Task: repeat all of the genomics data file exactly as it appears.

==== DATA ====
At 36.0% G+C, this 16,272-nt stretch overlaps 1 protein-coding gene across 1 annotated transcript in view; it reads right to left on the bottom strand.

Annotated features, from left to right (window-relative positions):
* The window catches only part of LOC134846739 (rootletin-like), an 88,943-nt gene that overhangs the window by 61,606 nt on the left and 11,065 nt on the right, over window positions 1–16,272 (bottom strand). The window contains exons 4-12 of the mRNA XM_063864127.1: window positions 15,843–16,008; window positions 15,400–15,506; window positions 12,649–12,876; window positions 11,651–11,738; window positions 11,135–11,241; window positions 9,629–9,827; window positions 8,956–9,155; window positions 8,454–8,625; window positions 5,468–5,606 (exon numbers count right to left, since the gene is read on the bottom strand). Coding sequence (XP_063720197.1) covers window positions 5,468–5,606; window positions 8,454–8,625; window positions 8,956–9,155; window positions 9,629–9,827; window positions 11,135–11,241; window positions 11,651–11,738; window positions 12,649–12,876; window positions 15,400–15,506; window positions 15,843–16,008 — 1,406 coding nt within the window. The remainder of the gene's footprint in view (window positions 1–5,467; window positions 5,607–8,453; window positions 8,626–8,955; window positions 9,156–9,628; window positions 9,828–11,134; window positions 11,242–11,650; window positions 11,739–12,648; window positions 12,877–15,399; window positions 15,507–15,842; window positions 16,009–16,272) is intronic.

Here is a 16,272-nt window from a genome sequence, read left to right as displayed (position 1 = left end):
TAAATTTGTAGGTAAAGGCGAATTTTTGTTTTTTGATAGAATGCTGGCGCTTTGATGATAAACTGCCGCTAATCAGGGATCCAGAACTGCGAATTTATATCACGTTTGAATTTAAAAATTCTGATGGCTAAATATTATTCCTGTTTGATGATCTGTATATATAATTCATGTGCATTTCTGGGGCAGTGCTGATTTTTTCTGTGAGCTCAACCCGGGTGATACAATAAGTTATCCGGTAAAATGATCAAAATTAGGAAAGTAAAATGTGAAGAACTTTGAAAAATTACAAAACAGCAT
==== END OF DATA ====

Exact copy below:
At 36.0% G+C, this 16,272-nt stretch overlaps 1 protein-coding gene across 1 annotated transcript in view; it reads right to left on the bottom strand.

Annotated features, from left to right (window-relative positions):
* The window catches only part of LOC134846739 (rootletin-like), an 88,943-nt gene that overhangs the window by 61,606 nt on the left and 11,065 nt on the right, over window positions 1–16,272 (bottom strand). The window contains exons 4-12 of the mRNA XM_063864127.1: window positions 15,843–16,008; window positions 15,400–15,506; window positions 12,649–12,876; window positions 11,651–11,738; window positions 11,135–11,241; window positions 9,629–9,827; window positions 8,956–9,155; window positions 8,454–8,625; window positions 5,468–5,606 (exon numbers count right to left, since the gene is read on the bottom strand). Coding sequence (XP_063720197.1) covers window positions 5,468–5,606; window positions 8,454–8,625; window positions 8,956–9,155; window positions 9,629–9,827; window positions 11,135–11,241; window positions 11,651–11,738; window positions 12,649–12,876; window positions 15,400–15,506; window positions 15,843–16,008 — 1,406 coding nt within the window. The remainder of the gene's footprint in view (window positions 1–5,467; window positions 5,607–8,453; window positions 8,626–8,955; window positions 9,156–9,628; window positions 9,828–11,134; window positions 11,242–11,650; window positions 11,739–12,648; window positions 12,877–15,399; window positions 15,507–15,842; window positions 16,009–16,272) is intronic.

Here is a 16,272-nt window from a genome sequence, read left to right as displayed (position 1 = left end):
TAAATTTGTAGGTAAAGGCGAATTTTTGTTTTTTGATAGAATGCTGGCGCTTTGATGATAAACTGCCGCTAATCAGGGATCCAGAACTGCGAATTTATATCACGTTTGAATTTAAAAATTCTGATGGCTAAATATTATTCCTGTTTGATGATCTGTATATATAATTCATGTGCATTTCTGGGGCAGTGCTGATTTTTTCTGTGAGCTCAACCCGGGTGATACAATAAGTTATCCGGTAAAATGATCAAAATTAGGAAAGTAAAATGTGAAGAACTTTGAAAAATTACAAAACAGCAT